Regína sacratíssimi Rosárii, ora pro nobis!

Ave Maria!

Third Sunday after Epiphany—24 January A.D. 2010

Hell is Real!

Lazarus and Dives*

“Many shall come from the east and the west and shall sit down with Abraham, and Isaac, and Jacob in the kingdom of heaven; But the children of the kingdom shall be cast out into the exterior darkness.”[1]

Ordinary of the Mass
Mass Text - Latin
Mass Text - English
Chair of Unity Octave Prayer

    A few years ago, I had a conversation with man who, at best, seemed to be a nominal Christian.  And he was very much impressed with the notion that the Jews had been God's chosen people, and at least for the most part, had lost this position by rejecting the Messiah when He came to them.  This fellow seemed to simply dislike Jewish people, and he was trying to use this as an example of how materialistic they were—and perhaps a little bit dumb besides.

    But when I asked him about his own religion, he became rather defensive.  He couldn't see any reason why a grown man had to believe in things like Sacraments, and miracles, and angels, and saints, and such.  But, he did go to church regularly—every Christmas and Easter—except that he had missed a few times during the years since his mother died.  And, certainly, it was a bit much to expect a modern person to observe all 10 of the Commandments.

    This fellow, who had been so “down” on the Jews for rejecting Christ, just could not understand how the exact same criticism applied to him.  He was “different,” he was a “Christian,” and no one was going to “cast him out into the exterior darkness; with all the weeping and gnashing of teeth.”  He couldn’t understand that as a Christian he had an obligation to Christ, far more serious than the modern Jewish person who was raised in that faith.

    And the sad thing is that there are many of us who are just like this fellow.  That even though we may be nominally correct in calling ourselves “Catholics,” we fail either through lack of faith, or lack of discipline to properly live up to that name.  And, if so, we really shouldn't try to fool ourselves into believing that we will have a share in the Kingdom of Heaven.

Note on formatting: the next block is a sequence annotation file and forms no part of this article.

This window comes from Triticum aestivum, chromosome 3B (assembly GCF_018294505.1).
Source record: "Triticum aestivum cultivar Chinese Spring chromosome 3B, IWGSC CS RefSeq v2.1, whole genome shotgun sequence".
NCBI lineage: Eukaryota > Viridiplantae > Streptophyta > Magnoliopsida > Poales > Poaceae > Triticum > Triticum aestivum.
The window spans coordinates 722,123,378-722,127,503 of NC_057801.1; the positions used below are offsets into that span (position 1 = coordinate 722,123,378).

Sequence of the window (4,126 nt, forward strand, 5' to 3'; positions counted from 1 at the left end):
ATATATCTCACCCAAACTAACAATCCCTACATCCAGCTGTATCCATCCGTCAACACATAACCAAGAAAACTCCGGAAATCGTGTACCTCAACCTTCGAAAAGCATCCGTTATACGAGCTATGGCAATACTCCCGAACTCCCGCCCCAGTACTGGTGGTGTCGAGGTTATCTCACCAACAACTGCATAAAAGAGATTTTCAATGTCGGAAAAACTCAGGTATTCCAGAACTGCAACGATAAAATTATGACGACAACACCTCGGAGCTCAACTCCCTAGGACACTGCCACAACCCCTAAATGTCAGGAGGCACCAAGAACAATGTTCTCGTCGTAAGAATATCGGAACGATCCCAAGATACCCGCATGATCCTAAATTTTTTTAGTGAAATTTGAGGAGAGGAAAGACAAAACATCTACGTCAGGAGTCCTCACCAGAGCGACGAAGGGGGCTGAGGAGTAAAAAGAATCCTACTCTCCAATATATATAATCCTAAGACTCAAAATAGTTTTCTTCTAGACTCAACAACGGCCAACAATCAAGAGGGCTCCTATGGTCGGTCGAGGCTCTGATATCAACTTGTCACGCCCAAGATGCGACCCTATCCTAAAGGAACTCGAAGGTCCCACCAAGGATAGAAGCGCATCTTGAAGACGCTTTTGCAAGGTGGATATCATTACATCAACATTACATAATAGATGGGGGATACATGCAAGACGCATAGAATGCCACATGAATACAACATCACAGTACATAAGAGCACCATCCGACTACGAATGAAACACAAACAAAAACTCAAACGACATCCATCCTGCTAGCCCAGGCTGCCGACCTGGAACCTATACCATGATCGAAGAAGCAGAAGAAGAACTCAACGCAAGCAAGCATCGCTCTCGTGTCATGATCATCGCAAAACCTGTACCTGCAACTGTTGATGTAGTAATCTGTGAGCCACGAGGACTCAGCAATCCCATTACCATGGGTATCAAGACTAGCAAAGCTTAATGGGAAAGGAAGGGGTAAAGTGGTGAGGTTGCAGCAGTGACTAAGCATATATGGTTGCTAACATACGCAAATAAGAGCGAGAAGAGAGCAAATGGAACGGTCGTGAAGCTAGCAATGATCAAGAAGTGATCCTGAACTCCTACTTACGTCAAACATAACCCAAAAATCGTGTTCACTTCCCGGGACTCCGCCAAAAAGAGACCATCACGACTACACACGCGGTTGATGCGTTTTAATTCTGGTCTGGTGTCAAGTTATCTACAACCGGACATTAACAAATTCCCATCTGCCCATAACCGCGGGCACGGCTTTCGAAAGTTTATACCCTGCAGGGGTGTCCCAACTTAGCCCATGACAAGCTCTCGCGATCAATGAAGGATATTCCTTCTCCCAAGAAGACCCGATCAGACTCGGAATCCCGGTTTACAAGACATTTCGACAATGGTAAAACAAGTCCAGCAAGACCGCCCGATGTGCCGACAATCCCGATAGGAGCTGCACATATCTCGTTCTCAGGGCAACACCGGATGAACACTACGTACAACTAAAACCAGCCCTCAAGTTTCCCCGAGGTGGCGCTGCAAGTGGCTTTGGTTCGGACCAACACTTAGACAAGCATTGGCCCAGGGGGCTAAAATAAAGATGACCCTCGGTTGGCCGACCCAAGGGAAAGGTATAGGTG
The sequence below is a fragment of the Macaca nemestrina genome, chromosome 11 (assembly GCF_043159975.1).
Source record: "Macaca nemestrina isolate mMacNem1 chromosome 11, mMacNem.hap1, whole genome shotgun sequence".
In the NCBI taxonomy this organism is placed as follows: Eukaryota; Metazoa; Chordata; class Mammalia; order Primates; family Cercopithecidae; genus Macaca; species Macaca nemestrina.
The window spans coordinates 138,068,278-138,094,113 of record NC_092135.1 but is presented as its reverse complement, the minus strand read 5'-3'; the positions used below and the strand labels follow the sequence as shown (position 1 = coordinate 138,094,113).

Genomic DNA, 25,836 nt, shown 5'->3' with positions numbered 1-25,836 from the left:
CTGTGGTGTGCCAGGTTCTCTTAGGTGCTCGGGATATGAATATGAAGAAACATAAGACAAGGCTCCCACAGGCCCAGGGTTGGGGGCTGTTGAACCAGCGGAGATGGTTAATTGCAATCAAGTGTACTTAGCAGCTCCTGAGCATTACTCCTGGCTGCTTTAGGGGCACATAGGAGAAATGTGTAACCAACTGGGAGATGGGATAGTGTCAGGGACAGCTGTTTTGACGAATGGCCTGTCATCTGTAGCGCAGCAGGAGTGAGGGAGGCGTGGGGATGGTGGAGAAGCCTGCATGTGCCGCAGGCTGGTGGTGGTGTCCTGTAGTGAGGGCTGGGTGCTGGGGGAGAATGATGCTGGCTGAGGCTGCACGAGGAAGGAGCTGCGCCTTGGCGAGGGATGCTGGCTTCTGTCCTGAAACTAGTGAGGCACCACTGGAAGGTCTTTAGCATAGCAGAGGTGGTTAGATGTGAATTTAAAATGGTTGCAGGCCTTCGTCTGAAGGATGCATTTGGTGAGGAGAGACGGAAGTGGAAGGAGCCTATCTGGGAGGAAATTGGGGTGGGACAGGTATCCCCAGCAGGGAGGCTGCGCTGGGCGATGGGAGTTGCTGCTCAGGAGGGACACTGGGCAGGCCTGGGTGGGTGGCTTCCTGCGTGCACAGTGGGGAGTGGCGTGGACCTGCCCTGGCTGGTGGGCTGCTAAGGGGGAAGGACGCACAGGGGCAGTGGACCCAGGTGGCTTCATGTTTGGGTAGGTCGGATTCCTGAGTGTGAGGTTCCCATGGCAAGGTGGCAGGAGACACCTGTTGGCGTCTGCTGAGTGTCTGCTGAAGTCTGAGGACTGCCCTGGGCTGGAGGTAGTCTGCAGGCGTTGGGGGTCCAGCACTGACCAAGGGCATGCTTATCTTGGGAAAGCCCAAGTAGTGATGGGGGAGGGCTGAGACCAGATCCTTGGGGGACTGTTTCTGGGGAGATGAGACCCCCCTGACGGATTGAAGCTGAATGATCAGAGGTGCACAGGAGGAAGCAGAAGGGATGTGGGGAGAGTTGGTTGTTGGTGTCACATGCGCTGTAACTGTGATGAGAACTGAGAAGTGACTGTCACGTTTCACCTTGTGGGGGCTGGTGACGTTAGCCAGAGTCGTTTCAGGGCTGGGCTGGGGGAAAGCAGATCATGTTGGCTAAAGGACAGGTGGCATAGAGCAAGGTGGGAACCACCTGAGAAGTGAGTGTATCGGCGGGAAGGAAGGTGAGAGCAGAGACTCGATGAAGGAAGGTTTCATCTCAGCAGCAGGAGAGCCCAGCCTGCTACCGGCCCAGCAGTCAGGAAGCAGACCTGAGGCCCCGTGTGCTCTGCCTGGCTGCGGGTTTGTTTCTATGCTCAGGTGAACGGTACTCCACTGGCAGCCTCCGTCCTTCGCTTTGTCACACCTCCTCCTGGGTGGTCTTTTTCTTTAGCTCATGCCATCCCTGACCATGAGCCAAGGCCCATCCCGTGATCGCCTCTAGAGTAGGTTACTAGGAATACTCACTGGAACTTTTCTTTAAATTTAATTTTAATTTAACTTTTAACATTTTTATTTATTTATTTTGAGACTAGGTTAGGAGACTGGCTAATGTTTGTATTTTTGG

It is all too commonly held a mistake among modern people—even among some Catholics—that there is no Hell, or that only a very few especially bad people will be sent there, or that Hell is only a temporary state and that eventually everyone will be reunited in Heaven.

This is perhaps the greatest and most serious heresy of the modern era: that the sins of all mankind will be forgiven through the shedding of Christ's Blood; without regard to their faith and their conduct.

    The Gospels and the books of the  New Testament are very clear on this:

“Depart from me, accursed ones, into the everlasting fire prepared for the devil and his angels. . . . Those will go into everlasting punishment.”[2]

“It is better to go into life maimed . . . than to go into hell, into the unquenchable fire.”[3]

“Between us a great gulf is fixed, so that those who wish to pass over from this side to [hell] cannot, and they cannot cross from [hell] to this side.”[4]

    And, likewise the Old Testament, for example:

Daniel:  “Some shall live forever, others shall be an everlasting horror and disgrace.”[5]

Isaia:  “The corpses of those who rebelled against Me; their worm shall not die, nor their fire be extinguished; and they shall be abhorrent to all mankind.”[6]

    Hell has to be eternal, because it is merited only by those who are unrepentant in their rebellion against an Infinite God—against an Infinite God who became one of us and suffered and died so that we might have something better.  The soul in hell has simply spurned God's infinite love and generosity.  At judgment day, he flees there himself, with the shameful knowledge that he has thrown away everything for nothing.

    The remedy for all of this is simple.  God is not asking a great deal—certainly nothing impossible.

    We must know our faith by studying it according to our intellectual ability.  It is totally inadequate for an adult Catholic to think that their education is complete because they answered all of the questions in the Baltimore Catechism, all those many years ago.

    But the intellectual knowledge of God is not enough.   We must nourish our faith and our love of God by frequent prayer, Mass, and reception of the Sacraments.  No one would expect to have a successful human romantic relationship with a person whom you avoided most of the time.  Likewise, faith and love of God come from drawing close to Him on a very regular basis.

    And we must practice our faith by keeping the Commandments—all of them.  Knowing the Faith and pretending to love God would be hypocritical if we continued to offend Him with mortal sin.

    All of the sacred scriptures and public and private revelations; the encyclicals of the popes and the writings of the fathers and doctors of the Church; all of the works of the most humble and most sublime mystics—they all say the same thing:  In order to be happy with God in heaven, we must know, love, and serve Him in this world.

    To do any less is to cast one's self into the exterior darkness, for an eternity of weeping and gnashing of teeth.



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